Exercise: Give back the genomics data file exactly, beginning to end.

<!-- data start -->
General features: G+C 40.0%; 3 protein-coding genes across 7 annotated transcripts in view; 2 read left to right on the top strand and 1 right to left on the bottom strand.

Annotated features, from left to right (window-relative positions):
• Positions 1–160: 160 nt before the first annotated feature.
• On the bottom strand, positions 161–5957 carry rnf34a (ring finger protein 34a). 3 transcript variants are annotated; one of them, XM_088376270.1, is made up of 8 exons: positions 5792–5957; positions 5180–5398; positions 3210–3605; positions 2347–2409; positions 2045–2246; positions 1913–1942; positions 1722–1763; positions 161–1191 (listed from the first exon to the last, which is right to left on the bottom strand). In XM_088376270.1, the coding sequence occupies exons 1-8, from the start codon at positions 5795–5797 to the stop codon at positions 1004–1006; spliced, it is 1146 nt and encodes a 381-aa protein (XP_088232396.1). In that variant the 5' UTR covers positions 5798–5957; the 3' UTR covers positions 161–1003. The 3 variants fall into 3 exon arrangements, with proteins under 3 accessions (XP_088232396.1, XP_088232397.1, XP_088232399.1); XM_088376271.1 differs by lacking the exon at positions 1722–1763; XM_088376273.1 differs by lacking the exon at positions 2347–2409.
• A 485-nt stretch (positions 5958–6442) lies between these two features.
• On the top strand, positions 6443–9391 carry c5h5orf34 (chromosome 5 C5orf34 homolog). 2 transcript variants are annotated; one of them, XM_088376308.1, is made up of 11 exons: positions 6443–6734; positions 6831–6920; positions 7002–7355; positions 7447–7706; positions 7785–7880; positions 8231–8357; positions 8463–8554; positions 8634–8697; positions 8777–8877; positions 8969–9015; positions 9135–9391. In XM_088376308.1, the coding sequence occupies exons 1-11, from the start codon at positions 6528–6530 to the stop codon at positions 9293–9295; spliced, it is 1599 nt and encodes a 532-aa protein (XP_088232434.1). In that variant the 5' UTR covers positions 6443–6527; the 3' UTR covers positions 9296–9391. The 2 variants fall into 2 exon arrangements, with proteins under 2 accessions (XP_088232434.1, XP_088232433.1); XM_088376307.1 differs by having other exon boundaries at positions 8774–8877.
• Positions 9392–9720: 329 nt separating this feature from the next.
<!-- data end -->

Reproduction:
General features: G+C 40.0%; 3 protein-coding genes across 7 annotated transcripts in view; 2 read left to right on the top strand and 1 right to left on the bottom strand.

Annotated features, from left to right (window-relative positions):
• Positions 1–160: 160 nt before the first annotated feature.
• On the bottom strand, positions 161–5957 carry rnf34a (ring finger protein 34a). 3 transcript variants are annotated; one of them, XM_088376270.1, is made up of 8 exons: positions 5792–5957; positions 5180–5398; positions 3210–3605; positions 2347–2409; positions 2045–2246; positions 1913–1942; positions 1722–1763; positions 161–1191 (listed from the first exon to the last, which is right to left on the bottom strand). In XM_088376270.1, the coding sequence occupies exons 1-8, from the start codon at positions 5795–5797 to the stop codon at positions 1004–1006; spliced, it is 1146 nt and encodes a 381-aa protein (XP_088232396.1). In that variant the 5' UTR covers positions 5798–5957; the 3' UTR covers positions 161–1003. The 3 variants fall into 3 exon arrangements, with proteins under 3 accessions (XP_088232396.1, XP_088232397.1, XP_088232399.1); XM_088376271.1 differs by lacking the exon at positions 1722–1763; XM_088376273.1 differs by lacking the exon at positions 2347–2409.
• A 485-nt stretch (positions 5958–6442) lies between these two features.
• On the top strand, positions 6443–9391 carry c5h5orf34 (chromosome 5 C5orf34 homolog). 2 transcript variants are annotated; one of them, XM_088376308.1, is made up of 11 exons: positions 6443–6734; positions 6831–6920; positions 7002–7355; positions 7447–7706; positions 7785–7880; positions 8231–8357; positions 8463–8554; positions 8634–8697; positions 8777–8877; positions 8969–9015; positions 9135–9391. In XM_088376308.1, the coding sequence occupies exons 1-11, from the start codon at positions 6528–6530 to the stop codon at positions 9293–9295; spliced, it is 1599 nt and encodes a 532-aa protein (XP_088232434.1). In that variant the 5' UTR covers positions 6443–6527; the 3' UTR covers positions 9296–9391. The 2 variants fall into 2 exon arrangements, with proteins under 2 accessions (XP_088232434.1, XP_088232433.1); XM_088376307.1 differs by having other exon boundaries at positions 8774–8877.
• Positions 9392–9720: 329 nt separating this feature from the next.